27:00 Wisconsin passed law that basically exempted iron mining from environmental regulation. This threatened the wild rice beds of the Bad River Band of Ojibwe ( Click here. )
30:00 Menomonie – the problem with contaminated lakes full of algae is drastically affecting life in this area. The stench of the algae is unbearable in the summer. ( Click here. )
Kim is hopeful because she sees the people of Wisconsin standing up and organizing. Examples are the Citizen’s Water Lobby Day (link to blog story) which is now organized as Citizen Water Council of Wisconsin, Sustain Rural Wisconsin and the Green Fire group of retired DNR and University of Wisconsin scientists. (Click here for more information on Wisconsin Green Fire; click here for information on Sustain Rural Wisconsin.)
Fishers and Farmers is one of the 19 US Fish and Wildlife Service projects; it works with landowners, NGOs and governments to link landowners, farmers and water users to effectively protect and improve water quality. Use the second markers below to find specific elements of Heidi's talk
8:00 Fishers and Farmers' steering committee goes out and meets with farmers in the project; they organized river boat trips to see the river together. They approach conservation conversations from an agronomic viewpoint.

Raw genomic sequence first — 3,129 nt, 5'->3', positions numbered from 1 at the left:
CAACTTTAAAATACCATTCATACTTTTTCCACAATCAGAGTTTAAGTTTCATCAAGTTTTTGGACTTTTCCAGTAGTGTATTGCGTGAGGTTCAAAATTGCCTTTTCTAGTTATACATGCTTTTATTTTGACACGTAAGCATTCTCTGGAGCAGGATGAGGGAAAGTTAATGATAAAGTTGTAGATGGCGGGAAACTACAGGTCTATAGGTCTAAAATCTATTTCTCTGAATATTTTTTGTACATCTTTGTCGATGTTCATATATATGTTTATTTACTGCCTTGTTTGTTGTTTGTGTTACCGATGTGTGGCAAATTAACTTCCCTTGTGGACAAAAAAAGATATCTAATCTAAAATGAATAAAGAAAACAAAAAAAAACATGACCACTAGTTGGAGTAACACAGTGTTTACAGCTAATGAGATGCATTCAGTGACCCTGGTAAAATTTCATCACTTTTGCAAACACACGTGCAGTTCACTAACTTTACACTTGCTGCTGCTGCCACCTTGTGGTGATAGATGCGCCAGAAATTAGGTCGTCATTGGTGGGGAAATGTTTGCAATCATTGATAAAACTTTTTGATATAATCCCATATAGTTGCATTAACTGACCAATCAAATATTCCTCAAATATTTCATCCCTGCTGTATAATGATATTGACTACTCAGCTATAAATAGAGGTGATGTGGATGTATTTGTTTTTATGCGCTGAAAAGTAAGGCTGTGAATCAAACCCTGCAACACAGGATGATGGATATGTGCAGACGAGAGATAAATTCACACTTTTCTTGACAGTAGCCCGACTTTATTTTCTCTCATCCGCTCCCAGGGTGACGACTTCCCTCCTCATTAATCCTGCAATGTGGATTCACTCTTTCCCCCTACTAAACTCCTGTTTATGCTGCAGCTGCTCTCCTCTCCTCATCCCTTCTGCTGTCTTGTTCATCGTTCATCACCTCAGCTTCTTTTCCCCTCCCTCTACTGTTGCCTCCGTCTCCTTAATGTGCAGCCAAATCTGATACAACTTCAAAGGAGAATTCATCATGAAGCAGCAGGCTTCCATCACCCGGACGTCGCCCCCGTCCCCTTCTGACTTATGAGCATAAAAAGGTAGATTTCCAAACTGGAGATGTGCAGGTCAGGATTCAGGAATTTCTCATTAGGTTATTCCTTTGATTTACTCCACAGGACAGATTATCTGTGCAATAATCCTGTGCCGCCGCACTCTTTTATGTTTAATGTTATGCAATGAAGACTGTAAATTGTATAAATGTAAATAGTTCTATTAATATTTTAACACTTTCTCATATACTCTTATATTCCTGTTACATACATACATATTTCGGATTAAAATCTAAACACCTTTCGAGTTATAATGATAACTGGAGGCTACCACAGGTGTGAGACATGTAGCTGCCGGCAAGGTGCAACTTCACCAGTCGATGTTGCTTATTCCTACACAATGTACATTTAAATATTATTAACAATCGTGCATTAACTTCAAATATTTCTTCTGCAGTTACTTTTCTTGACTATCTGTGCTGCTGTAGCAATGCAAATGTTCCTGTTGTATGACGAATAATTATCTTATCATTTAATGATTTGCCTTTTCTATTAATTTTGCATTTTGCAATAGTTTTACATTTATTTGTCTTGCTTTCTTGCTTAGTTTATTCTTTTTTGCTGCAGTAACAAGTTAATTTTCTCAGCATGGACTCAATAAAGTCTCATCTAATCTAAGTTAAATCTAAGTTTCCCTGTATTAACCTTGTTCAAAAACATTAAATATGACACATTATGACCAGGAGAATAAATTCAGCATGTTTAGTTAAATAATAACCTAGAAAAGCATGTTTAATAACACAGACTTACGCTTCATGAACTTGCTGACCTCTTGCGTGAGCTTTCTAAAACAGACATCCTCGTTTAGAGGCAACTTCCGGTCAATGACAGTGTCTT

13:02 – Soil Health is the key. We must get to the root of the problem; building fish habitat is good but if you don’t fix the thing that’s causing fish habitat to be lost the fixes you installed will just wash away. Soil health is essential to keeping soil on the land and clean water in our rivers, streams, lakes and groundwater. Healthy soil increases water-retention capacity.
16:29 – about 15 years ago, LWV Ashland worked with USFW to improve stream water quality in the Bad River Watershed. This was a very successful project and Heidi would love to see this replicated. She also had current examples, including the work that LWV Jo Davies is doing in the Apple Plum watershed. http://watershed.fishersandfarmers.org/apple-plum-watershed/ They have different types of projects in different areas, like oxbow restoration in Iowa and ravine stabilization in Minnesota. Research is being conducted into the efficacy of incorporating strips of prairie land into rowcrops.